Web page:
Nellie Rodriguez has always had potential. He has always had the height and strength to make a difference at the plate. Having attended George Washington High School in New York, the same school Manny Ramirez calls his alma mater, Rodriguez has always had to deal with comparisons to the great slugger.
It just hasn’t always materialized.
When Rodriguez started his 2013 campaign in Low-A Lake County, it appeared that his size and power potential weren’t all there. In 47 games with the Lake County Captains in 2013, he hit only one home run and posted a .194 batting average. He was sent down to Mahoning Valley to work on his performance, and the change in scenery seemed to be exactly what the 19-year-old needed. In 73 games with the Scrappers, Rodriguez managed to hit nine homers and amass a .287 average. He was quickly shaping up to be the strong presence at the plate that he was rumored to be. But could he continue that strong showing through the system? Was his success in Mahoning Valley just a product of hitting a lower level of pitching?
Last offseason wasn’t especially easy for Justus Sheffield.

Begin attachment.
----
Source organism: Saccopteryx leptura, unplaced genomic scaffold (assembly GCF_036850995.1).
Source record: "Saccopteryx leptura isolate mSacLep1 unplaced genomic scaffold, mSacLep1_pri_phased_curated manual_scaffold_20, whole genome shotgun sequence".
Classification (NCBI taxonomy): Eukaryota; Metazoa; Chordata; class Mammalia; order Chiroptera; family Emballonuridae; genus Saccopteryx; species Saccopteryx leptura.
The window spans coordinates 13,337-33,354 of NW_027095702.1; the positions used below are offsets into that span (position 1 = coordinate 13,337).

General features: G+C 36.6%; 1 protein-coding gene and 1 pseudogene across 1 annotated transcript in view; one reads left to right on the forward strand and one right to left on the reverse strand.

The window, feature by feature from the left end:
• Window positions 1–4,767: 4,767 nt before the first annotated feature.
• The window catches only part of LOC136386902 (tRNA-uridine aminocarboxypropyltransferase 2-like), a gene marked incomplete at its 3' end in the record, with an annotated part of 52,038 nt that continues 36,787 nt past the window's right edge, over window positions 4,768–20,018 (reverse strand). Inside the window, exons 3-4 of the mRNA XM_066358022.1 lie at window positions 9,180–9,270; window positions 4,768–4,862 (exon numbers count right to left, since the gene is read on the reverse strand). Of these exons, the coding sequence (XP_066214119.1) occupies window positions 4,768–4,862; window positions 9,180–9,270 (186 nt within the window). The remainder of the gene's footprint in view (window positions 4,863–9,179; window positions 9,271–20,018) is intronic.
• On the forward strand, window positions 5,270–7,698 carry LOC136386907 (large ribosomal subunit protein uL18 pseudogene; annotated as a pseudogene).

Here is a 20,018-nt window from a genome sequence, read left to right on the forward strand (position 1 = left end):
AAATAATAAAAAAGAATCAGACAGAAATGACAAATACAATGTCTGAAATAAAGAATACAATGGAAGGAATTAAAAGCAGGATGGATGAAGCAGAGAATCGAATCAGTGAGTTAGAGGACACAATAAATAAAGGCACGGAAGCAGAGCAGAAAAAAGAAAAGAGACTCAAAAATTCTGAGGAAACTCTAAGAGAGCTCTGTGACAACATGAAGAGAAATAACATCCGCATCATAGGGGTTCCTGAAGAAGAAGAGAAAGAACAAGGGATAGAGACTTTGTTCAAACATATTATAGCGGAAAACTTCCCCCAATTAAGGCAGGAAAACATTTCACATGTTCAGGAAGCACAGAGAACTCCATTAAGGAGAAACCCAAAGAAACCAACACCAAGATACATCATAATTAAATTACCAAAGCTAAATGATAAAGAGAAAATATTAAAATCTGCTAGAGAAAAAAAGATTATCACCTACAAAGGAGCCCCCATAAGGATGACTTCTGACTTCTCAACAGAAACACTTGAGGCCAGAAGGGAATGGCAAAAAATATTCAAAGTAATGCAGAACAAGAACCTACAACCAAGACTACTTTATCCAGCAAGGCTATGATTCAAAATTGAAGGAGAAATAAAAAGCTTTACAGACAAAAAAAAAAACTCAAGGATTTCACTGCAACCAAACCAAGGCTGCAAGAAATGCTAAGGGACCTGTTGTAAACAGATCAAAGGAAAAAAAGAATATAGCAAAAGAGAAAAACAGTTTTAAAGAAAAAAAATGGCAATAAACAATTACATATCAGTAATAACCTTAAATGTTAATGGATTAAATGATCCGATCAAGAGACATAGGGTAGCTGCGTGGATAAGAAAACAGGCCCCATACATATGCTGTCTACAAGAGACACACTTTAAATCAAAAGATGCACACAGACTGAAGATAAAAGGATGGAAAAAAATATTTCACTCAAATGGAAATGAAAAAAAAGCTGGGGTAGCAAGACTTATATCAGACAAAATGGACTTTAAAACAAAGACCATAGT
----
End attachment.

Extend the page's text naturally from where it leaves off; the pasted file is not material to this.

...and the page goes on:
The then-18-year-old pleaded guilty to charges of underage drinking and criminal trespass last February after breaking into a house on January 12, 2015.
With the court case and charges filed against him, Sheffield’s name quickly became known for more than just his stand-out pitching abilities, which he had been drafted in 2014. It easily could have spiraled out of control, and the Indians could have acquired their own Johnny Manziel-esque player.
Sheffield, however, refused to let the offseason snafu define him.
Indians fans who are always be clamoring for the elusive right-handed power bat may not be fans of Bobby Bradley. Yes, the 19-year-old can crush the ball over the fence and drive in numerous runs for his team, but he bats left-handed.
Hopefully, fans can get over that.
Coming into the 2015 season, Bradley was highly lauded for his abilities at the plate. There’s always a chance, of course, that this may just be all talk and his actual performance level could be a bit lower than the expectations set. Bradley, though, lived up to the hype.